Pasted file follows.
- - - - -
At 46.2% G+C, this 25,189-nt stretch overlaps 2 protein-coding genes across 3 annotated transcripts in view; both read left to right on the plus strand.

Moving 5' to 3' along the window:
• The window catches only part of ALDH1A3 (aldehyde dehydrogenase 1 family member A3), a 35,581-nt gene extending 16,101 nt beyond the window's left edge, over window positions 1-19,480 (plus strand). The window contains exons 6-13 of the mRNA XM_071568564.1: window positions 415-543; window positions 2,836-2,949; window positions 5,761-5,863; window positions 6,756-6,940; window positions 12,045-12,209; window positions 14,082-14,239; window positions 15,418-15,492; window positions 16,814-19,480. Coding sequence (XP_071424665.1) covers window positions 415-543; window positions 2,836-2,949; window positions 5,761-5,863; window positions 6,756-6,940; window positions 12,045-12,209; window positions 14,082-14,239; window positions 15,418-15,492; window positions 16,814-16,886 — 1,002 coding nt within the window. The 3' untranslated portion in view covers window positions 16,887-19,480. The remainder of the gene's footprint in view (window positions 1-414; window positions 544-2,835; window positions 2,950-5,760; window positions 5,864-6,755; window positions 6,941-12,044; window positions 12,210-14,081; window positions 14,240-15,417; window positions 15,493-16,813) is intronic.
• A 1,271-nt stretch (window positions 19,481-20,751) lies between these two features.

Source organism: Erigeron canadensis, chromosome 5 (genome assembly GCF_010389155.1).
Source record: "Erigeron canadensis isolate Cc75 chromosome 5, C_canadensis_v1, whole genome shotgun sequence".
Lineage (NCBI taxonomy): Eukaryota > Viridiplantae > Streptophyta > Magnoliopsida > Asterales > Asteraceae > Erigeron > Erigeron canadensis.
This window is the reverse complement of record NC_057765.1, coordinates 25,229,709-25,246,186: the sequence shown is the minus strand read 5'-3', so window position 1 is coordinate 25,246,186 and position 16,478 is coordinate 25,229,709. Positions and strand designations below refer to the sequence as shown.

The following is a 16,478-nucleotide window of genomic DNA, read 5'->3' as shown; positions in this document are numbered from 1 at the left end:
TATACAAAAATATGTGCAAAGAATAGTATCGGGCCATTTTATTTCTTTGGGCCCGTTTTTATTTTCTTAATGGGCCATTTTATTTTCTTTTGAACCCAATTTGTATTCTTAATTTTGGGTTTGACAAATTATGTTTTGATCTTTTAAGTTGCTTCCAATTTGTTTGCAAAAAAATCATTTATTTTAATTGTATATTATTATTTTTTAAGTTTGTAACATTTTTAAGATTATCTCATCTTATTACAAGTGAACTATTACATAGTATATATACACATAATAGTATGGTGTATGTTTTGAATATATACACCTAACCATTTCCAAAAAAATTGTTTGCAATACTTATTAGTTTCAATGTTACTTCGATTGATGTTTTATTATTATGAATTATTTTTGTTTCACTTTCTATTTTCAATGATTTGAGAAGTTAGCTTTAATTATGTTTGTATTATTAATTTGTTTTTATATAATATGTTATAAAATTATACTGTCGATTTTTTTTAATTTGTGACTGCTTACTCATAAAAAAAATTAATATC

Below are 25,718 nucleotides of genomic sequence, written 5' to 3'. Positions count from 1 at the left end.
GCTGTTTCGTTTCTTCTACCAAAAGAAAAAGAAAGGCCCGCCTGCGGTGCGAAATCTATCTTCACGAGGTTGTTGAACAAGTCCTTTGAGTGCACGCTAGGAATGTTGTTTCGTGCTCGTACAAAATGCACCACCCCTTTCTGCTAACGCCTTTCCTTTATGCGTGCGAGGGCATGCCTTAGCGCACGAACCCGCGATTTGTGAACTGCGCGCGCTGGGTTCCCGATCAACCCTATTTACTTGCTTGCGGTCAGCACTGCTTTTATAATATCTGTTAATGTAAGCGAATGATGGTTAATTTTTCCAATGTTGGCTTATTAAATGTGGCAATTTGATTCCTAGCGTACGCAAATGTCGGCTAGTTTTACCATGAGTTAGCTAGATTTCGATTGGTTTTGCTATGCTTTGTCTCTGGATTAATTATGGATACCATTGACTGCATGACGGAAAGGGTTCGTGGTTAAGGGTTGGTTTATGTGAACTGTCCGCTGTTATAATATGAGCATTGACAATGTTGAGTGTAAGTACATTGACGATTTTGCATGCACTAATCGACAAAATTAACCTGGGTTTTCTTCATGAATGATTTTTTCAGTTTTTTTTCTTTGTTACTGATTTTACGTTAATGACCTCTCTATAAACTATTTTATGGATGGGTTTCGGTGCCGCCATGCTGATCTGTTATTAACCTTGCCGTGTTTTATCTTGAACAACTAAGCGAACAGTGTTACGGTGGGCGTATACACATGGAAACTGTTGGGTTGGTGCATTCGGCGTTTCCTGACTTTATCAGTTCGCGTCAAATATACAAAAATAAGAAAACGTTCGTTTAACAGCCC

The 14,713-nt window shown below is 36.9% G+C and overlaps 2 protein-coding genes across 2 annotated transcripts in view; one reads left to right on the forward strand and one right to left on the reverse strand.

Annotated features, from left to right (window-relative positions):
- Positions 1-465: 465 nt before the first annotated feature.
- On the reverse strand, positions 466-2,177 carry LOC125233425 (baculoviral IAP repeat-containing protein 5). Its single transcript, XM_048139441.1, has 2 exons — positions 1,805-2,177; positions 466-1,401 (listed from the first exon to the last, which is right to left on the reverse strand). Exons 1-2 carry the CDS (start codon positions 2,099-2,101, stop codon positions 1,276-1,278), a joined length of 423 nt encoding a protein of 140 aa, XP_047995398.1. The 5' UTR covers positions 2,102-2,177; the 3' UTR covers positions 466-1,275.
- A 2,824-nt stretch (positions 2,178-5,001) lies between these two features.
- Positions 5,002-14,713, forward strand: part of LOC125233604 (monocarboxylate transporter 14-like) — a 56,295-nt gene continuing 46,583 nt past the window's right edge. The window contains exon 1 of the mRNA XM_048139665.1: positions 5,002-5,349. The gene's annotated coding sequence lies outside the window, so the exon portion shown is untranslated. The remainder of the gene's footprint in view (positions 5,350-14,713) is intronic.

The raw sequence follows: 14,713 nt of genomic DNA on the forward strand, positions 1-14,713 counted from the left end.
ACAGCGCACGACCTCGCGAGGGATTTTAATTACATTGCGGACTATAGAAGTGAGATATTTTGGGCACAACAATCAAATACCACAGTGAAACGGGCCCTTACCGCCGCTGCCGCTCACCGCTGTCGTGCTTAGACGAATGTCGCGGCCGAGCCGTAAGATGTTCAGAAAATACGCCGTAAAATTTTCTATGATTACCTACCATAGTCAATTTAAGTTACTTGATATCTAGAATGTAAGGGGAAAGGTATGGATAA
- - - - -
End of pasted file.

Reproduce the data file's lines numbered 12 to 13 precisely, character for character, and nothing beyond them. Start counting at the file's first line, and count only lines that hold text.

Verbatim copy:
GCTGTTTCGTTTCTTCTACCAAAAGAAAAAGAAAGGCCCGCCTGCGGTGCGAAATCTATCTTCACGAGGTTGTTGAACAAGTCCTTTGAGTGCACGCTAGGAATGTTGTTTCGTGCTCGTACAAAATGCACCACCCCTTTCTGCTAACGCCTTTCCTTTATGCGTGCGAGGGCATGCCTTAGCGCACGAACCCGCGATTTGTGAACTGCGCGCGCTGGGTTCCCGATCAACCCTATTTACTTGCTTGCGGTCAGCACTGCTTTTATAATATCTGTTAATGTAAGCGAATGATGGTTAATTTTTCCAATGTTGGCTTATTAAATGTGGCAATTTGATTCCTAGCGTACGCAAATGTCGGCTAGTTTTACCATGAGTTAGCTAGATTTCGATTGGTTTTGCTATGCTTTGTCTCTGGATTAATTATGGATACCATTGACTGCATGACGGAAAGGGTTCGTGGTTAAGGGTTGGTTTATGTGAACTGTCCGCTGTTATAATATGAGCATTGACAATGTTGAGTGTAAGTACATTGACGATTTTGCATGCACTAATCGACAAAATTAACCTGGGTTTTCTTCATGAATGATTTTTTCAGTTTTTTTTCTTTGTTACTGATTTTACGTTAATGACCTCTCTATAAACTATTTTATGGATGGGTTTCGGTGCCGCCATGCTGATCTGTTATTAACCTTGCCGTGTTTTATCTTGAACAACTAAGCGAACAGTGTTACGGTGGGCGTATACACATGGAAACTGTTGGGTTGGTGCATTCGGCGTTTCCTGACTTTATCAGTTCGCGTCAAATATACAAAAATAAGAAAACGTTCGTTTAACAGCCC

The 14,713-nt window shown below is 36.9% G+C and overlaps 2 protein-coding genes across 2 annotated transcripts in view; one reads left to right on the forward strand and one right to left on the reverse strand.